France issues arrest warrants for Syrian president, 3 generals alleging involvement in war crimes

France issues arrest warrants for Syrian president, 3 generals alleging involvement in war crimes
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Syrians walk through destruction in the town of Douma, the site of a suspected chemical weapons attack, near Damascus on Apr. 16, 2018. (AP/File)
France issues arrest warrants for Syrian president, 3 generals alleging involvement in war crimes
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French judicial authorities on Wednesday issued international arrest warrants for Syrian President Bashar Assad, his brother Maher, and two army generals alleging their involvement in war crimes and crimes against humanity, lawyers for Syrian victims said. (AP/File)
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Updated 15 November 2023
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France issues arrest warrants for Syrian president, 3 generals alleging involvement in war crimes

France issues arrest warrants for Syrian president, 3 generals alleging involvement in war crimes
  • The arrest warrants were issued for his brother, Maher Assad, and two Syrian army generals
  • Jeanne Sulzer and Clemence Witt, lawyers at the Paris Bar who represent the plaintiffs, and NGOs behind the complaint, hailed the decision

PARIS: French judicial authorities on Wednesday issued international arrest warrants for Syrian President Bashar Assad, his brother and two army generals for their alleged involvement in war crimes and crimes against humanity, including a 2013 chemical attack on rebel-held Damascus suburbs, lawyers for Syrian victims said.
In addition to President Assad, the arrest warrants were issued for his brother, Maher Assad, the commander of the 4th Armored Division, and two Syrian army generals, Ghassan Abbas and Bassam Al-Hassan.
Jeanne Sulzer and Clemence Witt, lawyers at the Paris Bar who represent the plaintiffs, and NGOs behind the complaint, hailed the decision.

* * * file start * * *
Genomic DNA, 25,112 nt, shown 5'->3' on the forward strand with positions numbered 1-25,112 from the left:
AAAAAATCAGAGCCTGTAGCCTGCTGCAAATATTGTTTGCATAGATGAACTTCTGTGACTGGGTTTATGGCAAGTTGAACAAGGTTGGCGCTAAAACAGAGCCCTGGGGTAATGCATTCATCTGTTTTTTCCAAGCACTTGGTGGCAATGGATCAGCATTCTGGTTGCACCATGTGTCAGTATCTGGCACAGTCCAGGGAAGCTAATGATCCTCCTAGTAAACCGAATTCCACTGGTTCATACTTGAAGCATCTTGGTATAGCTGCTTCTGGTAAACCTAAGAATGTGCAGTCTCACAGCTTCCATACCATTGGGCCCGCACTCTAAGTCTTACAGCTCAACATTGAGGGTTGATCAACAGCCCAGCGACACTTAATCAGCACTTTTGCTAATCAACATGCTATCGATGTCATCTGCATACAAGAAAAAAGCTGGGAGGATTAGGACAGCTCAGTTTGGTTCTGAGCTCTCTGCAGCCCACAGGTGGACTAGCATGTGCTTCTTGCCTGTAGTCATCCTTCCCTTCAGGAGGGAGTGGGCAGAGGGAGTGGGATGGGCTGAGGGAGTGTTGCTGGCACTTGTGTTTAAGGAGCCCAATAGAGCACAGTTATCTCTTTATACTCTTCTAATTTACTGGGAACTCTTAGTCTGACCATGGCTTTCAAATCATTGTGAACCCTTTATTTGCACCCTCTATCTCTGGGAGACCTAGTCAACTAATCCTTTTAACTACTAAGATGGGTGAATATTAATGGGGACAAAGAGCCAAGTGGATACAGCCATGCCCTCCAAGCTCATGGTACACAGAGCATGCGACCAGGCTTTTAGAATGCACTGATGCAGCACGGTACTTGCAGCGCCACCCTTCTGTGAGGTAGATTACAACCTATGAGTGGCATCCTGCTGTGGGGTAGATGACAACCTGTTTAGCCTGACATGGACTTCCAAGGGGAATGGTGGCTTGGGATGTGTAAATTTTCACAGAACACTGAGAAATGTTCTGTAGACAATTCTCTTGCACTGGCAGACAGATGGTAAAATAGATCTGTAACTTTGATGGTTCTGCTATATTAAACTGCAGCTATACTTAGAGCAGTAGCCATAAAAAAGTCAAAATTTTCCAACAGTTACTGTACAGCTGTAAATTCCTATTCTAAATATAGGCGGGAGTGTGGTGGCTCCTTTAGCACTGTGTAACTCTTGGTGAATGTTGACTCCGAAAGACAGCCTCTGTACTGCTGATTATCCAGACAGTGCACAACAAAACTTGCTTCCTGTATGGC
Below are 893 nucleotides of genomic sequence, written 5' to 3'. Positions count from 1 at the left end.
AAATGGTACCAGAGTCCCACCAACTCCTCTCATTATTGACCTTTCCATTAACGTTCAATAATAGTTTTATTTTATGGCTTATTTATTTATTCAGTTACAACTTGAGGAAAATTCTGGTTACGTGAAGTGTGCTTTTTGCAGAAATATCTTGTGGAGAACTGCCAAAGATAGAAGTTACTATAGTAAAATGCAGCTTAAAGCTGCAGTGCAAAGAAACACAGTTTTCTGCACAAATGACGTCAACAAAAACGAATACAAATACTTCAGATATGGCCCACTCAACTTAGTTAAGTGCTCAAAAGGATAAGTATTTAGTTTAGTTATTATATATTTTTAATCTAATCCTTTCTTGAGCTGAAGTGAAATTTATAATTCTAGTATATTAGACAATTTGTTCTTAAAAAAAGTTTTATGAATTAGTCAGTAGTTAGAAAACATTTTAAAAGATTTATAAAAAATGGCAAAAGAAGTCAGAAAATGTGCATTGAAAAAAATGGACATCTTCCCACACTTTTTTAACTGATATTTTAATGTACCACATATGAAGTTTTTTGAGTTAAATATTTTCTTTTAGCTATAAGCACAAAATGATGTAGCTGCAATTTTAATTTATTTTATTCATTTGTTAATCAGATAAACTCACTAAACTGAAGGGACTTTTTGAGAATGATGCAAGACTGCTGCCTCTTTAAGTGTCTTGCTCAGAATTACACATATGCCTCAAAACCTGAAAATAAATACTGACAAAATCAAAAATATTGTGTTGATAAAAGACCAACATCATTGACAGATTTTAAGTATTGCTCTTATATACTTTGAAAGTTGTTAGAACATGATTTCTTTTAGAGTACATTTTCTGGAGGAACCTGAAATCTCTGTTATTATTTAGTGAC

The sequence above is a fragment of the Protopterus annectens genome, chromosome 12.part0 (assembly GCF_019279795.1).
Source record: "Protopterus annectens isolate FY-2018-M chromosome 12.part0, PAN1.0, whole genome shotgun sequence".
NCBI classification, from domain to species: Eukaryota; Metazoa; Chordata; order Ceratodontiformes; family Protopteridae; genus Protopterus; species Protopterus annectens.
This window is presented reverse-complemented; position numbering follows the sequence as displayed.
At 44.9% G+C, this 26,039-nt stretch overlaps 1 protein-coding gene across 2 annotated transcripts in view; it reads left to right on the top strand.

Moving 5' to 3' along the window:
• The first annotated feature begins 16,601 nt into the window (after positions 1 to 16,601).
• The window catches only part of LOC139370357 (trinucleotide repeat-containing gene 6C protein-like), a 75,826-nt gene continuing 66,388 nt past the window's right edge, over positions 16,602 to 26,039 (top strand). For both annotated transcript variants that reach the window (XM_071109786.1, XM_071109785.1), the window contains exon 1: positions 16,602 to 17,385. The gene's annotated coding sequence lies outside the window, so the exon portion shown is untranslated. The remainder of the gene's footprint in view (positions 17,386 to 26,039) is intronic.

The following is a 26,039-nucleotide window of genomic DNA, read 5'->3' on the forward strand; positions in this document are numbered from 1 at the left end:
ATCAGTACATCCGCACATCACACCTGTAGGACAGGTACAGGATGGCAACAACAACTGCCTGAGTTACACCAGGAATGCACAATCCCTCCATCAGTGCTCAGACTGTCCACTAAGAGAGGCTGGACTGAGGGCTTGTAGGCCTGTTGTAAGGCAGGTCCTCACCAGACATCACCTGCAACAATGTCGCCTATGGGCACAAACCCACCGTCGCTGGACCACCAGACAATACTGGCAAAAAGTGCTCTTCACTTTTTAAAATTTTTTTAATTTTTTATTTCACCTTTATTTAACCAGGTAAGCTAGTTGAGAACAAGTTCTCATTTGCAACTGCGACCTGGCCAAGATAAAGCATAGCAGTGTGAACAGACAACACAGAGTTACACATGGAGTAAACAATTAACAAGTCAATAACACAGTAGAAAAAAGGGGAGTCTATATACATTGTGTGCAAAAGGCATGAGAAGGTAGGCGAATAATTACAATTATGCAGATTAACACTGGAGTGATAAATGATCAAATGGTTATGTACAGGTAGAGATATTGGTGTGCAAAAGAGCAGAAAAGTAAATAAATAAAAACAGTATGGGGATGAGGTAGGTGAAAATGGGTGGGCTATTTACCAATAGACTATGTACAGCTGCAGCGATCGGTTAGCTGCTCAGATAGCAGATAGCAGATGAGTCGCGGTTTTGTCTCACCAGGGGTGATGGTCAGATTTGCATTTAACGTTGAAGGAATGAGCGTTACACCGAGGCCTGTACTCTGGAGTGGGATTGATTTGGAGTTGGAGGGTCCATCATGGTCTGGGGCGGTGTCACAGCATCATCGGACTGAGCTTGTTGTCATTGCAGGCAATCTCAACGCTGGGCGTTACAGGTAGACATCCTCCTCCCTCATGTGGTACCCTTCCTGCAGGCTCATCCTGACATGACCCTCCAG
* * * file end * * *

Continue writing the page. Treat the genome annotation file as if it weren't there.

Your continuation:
“It marks a crucial milestone in the battle against impunity,” Sulzer told The Associated Press on the phone. “It signifies a positive evolution in case law recognizing the grave nature of the crimes committed.”
The Paris prosecutor’s office has not publicly commented on the arrest warrants that remain secret under French law while an investigation is ongoing.
“Legally speaking, this is a procedural act as the investigation into the 2013 attacks in Eastern Ghouta and Douma continues,” Sulzer said. The four individuals named in the arrest warrants “can be arrested and brought to France for questioning by the investigative judges,” she said.
More than 1,000 people were killed and thousands were injured in the August 2013 attacks on Douma and Eastern Ghouta.
The investigation into the two chemical weapons attacks has been conducted under universal jurisdiction in France by investigative judges of the Specialized Unit for Crimes against Humanity and War Crimes of the Paris Judicial Court.
The investigation was opened in March 2021 in response to a criminal complaint by the survivors. It was filed by the Syrian Center for Media and Freedom of Expression.
Mazen Darwish, the director of the center, said the issuing of arrest warrants is “a new victory for the victims, their families and survivors” of the 2013 attacks.
Assad’s government was widely deemed by the international community to be responsible for the Aug. 21, 2013, sarin gas attack in the then-opposition-held Damascus suburb of eastern Ghouta. The Syrian government and its allies have denied their responsibility and claimed the Ghouta attack was carried out by opposition forces trying to push for foreign military intervention.